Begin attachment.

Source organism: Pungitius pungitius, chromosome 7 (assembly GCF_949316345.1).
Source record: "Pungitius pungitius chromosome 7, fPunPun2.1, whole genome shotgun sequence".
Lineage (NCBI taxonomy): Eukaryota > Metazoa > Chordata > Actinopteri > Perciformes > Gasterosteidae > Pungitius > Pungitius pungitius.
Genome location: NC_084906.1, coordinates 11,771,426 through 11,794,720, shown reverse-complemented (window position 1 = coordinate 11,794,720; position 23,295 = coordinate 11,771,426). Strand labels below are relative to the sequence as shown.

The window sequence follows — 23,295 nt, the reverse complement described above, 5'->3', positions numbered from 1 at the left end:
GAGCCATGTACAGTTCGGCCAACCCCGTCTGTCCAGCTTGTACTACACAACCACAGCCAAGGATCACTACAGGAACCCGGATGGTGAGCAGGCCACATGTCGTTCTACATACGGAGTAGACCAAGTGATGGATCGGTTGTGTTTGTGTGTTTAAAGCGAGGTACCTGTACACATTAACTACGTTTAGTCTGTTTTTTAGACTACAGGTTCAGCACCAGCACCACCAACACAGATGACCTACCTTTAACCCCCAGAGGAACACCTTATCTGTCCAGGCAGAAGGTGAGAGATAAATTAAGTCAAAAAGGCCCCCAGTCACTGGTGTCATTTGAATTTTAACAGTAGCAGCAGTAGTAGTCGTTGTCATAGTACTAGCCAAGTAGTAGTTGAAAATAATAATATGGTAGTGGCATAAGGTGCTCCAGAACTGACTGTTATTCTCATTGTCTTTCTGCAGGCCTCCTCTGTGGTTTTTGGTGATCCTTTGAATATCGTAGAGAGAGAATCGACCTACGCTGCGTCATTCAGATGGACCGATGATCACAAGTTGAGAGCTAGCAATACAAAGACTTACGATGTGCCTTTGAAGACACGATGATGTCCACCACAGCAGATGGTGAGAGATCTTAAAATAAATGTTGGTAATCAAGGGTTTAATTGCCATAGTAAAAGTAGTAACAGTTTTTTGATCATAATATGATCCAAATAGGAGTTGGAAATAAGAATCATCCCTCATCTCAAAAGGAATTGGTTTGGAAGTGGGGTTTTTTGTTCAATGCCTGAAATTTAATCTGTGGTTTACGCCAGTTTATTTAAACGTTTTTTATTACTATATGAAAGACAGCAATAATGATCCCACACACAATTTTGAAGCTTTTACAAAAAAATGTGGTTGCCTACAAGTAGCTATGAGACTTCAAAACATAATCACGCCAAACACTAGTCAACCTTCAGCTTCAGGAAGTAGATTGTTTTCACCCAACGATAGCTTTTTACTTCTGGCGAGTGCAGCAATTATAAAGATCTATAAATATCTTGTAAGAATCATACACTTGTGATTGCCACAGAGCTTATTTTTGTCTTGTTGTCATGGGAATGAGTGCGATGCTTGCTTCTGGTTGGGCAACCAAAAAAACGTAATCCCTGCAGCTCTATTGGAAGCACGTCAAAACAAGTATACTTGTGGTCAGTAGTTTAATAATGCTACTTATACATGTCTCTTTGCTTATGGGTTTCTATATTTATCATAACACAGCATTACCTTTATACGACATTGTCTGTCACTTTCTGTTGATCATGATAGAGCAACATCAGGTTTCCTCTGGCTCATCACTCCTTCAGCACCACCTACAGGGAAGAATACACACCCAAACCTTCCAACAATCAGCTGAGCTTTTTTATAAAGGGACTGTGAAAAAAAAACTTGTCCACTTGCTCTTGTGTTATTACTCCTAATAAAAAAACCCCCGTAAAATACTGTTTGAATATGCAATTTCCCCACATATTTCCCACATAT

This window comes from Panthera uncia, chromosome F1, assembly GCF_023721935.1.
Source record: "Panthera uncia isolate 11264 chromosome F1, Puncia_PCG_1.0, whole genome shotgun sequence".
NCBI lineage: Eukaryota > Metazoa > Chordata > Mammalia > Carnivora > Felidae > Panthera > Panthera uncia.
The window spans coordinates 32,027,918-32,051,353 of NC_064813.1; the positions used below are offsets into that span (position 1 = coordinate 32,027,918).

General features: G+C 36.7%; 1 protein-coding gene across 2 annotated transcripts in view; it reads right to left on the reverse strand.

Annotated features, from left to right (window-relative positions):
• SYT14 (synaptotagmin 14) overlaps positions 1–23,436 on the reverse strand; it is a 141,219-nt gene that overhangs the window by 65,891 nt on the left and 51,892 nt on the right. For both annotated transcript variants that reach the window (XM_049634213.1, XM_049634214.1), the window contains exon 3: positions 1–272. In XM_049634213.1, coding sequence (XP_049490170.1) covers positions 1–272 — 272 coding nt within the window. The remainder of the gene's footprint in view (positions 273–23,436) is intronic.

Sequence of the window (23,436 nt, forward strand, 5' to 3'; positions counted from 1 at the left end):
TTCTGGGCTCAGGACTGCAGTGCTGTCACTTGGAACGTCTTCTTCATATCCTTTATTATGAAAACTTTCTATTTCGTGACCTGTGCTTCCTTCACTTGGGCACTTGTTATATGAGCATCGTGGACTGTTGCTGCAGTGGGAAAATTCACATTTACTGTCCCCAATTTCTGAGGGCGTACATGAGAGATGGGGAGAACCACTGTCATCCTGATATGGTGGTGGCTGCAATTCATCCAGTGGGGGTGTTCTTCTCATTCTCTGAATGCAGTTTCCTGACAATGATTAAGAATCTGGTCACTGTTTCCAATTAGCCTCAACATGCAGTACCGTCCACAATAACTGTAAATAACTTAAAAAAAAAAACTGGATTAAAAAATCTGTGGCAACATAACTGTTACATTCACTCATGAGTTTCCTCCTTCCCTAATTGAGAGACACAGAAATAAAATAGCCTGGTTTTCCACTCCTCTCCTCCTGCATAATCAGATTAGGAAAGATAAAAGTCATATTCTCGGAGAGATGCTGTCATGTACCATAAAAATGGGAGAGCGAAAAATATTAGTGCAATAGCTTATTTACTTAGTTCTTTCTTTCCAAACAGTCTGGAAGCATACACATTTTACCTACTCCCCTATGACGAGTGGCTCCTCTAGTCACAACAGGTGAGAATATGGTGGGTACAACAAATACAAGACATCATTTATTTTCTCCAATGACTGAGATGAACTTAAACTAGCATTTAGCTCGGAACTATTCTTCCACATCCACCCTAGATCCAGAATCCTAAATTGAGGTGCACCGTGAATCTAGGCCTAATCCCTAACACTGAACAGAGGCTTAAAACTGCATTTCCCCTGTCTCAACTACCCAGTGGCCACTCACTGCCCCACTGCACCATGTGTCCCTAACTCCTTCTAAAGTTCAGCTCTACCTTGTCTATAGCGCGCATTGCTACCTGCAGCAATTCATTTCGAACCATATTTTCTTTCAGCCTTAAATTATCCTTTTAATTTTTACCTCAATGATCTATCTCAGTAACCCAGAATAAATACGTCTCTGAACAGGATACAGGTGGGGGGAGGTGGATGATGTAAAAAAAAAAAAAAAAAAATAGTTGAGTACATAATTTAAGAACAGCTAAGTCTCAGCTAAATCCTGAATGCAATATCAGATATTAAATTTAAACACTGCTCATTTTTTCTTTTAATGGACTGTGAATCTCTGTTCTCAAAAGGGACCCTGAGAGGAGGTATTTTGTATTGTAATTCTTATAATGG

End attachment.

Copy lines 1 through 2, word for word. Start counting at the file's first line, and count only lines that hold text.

Source organism: Pungitius pungitius, chromosome 7 (assembly GCF_949316345.1).
Source record: "Pungitius pungitius chromosome 7, fPunPun2.1, whole genome shotgun sequence".